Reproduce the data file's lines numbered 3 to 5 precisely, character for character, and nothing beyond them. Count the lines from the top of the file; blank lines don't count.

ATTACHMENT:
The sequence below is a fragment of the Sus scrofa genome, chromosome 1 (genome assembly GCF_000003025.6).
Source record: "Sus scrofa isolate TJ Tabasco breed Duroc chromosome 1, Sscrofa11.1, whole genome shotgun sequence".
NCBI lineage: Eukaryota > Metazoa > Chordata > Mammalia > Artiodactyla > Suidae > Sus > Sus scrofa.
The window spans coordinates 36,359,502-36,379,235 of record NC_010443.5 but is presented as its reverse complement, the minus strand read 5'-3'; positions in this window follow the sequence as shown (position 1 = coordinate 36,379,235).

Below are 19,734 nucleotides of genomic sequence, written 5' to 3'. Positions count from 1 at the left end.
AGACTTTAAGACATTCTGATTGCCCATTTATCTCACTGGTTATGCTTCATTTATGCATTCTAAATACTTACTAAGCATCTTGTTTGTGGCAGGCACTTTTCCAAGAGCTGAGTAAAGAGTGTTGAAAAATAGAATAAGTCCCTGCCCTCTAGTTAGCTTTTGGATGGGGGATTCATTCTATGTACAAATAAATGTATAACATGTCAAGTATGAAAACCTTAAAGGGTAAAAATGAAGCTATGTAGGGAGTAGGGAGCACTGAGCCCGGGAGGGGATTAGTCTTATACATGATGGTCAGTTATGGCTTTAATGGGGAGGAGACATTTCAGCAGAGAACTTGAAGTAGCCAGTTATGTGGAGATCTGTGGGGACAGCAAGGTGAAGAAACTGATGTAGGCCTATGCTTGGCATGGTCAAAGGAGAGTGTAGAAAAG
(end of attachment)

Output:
NCBI lineage: Eukaryota > Metazoa > Chordata > Mammalia > Artiodactyla > Suidae > Sus > Sus scrofa.
The window spans coordinates 36,359,502-36,379,235 of record NC_010443.5 but is presented as its reverse complement, the minus strand read 5'-3'; positions in this window follow the sequence as shown (position 1 = coordinate 36,379,235).

Below are 19,734 nucleotides of genomic sequence, written 5' to 3'. Positions count from 1 at the left end.